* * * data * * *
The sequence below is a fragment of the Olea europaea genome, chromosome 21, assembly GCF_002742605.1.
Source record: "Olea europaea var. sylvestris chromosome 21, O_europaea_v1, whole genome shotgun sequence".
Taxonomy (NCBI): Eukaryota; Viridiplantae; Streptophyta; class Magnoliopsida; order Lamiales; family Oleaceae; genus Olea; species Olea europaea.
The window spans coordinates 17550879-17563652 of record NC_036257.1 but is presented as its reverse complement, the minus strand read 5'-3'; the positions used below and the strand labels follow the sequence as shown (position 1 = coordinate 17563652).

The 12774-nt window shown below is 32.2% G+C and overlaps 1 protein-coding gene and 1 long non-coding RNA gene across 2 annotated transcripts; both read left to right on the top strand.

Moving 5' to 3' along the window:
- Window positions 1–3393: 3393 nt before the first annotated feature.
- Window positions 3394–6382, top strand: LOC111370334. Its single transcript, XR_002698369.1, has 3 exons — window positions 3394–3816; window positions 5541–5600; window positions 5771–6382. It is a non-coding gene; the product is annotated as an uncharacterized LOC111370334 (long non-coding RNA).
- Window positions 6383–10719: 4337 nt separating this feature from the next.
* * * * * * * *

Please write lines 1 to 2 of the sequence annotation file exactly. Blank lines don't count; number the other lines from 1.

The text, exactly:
The sequence below is a fragment of the Olea europaea genome, chromosome 21, assembly GCF_002742605.1.
Source record: "Olea europaea var. sylvestris chromosome 21, O_europaea_v1, whole genome shotgun sequence".